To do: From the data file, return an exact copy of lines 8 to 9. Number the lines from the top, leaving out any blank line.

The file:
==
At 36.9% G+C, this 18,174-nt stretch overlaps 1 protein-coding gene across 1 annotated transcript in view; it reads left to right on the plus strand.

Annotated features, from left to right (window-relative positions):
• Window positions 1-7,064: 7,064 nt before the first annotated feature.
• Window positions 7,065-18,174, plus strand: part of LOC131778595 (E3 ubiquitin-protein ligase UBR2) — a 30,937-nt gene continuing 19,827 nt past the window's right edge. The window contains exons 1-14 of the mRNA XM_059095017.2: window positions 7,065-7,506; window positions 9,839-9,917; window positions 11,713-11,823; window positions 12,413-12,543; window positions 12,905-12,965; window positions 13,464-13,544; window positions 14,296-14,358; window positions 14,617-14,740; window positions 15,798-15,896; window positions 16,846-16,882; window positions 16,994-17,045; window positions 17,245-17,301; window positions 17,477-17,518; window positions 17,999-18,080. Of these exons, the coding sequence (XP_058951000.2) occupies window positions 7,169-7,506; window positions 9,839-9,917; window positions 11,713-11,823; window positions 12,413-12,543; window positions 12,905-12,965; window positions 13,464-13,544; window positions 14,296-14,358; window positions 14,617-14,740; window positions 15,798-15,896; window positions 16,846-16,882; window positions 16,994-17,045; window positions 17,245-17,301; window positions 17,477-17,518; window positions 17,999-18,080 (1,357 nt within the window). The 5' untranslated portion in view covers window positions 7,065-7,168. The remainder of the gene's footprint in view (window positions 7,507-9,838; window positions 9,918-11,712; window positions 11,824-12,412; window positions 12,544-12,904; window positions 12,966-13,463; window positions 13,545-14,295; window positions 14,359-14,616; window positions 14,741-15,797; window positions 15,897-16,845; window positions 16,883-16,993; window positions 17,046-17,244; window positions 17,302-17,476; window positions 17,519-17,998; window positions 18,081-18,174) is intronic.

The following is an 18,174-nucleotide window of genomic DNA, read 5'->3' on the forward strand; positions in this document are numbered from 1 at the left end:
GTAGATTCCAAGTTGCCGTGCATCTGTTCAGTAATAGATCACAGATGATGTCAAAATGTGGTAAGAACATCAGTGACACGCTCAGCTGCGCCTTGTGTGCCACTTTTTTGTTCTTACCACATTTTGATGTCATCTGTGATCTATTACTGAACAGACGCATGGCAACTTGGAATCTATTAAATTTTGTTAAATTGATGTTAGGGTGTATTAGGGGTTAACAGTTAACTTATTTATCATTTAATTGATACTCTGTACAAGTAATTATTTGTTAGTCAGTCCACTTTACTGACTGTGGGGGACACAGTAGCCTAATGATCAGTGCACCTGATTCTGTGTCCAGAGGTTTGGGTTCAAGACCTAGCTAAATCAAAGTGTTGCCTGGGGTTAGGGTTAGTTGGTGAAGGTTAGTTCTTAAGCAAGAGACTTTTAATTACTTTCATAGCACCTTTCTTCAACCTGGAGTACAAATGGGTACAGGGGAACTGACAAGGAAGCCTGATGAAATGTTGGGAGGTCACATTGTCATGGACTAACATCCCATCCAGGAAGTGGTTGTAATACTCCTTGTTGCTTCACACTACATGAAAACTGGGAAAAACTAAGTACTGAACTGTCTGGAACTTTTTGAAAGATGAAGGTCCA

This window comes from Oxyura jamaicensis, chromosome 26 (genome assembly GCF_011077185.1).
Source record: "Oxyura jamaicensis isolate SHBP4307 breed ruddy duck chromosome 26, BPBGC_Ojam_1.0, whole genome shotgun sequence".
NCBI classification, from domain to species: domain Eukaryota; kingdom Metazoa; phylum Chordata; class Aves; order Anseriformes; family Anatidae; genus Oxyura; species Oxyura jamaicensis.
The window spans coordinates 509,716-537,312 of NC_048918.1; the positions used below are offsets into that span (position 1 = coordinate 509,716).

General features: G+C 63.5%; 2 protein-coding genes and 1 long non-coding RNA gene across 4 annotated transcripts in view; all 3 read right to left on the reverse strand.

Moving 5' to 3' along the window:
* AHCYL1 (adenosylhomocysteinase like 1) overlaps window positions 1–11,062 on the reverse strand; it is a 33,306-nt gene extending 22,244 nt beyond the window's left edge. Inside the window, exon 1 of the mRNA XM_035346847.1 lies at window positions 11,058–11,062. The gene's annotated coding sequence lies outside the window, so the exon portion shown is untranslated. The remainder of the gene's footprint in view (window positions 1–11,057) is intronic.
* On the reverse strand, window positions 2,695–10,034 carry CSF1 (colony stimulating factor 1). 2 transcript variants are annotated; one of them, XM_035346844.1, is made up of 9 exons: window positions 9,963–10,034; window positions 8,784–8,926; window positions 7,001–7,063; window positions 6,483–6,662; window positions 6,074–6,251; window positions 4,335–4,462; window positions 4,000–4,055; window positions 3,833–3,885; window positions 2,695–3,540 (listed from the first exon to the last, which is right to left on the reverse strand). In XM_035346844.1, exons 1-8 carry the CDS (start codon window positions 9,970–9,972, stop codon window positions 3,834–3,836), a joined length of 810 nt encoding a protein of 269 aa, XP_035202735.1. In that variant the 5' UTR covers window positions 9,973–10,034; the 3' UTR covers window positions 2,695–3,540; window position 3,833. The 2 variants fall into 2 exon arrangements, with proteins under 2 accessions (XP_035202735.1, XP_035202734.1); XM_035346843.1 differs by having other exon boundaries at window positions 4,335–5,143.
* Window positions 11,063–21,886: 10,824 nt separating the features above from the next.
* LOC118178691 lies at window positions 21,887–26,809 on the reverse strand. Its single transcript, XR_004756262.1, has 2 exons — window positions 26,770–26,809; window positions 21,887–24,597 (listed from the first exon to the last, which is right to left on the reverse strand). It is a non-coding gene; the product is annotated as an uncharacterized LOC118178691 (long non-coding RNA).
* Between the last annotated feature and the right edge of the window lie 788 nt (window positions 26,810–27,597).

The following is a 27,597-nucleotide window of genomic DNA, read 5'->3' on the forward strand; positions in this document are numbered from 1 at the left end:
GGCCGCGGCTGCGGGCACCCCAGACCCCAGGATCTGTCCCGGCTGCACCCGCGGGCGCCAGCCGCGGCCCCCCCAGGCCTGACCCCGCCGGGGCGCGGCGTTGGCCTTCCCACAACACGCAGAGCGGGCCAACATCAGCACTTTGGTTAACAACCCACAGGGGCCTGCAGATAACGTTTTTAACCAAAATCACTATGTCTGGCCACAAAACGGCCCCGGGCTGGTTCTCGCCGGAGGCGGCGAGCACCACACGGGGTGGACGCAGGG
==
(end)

Source record: "Oxyura jamaicensis isolate SHBP4307 breed ruddy duck chromosome 26, BPBGC_Ojam_1.0, whole genome shotgun sequence".
NCBI classification, from domain to species: domain Eukaryota; kingdom Metazoa; phylum Chordata; class Aves; order Anseriformes; family Anatidae; genus Oxyura; species Oxyura jamaicensis.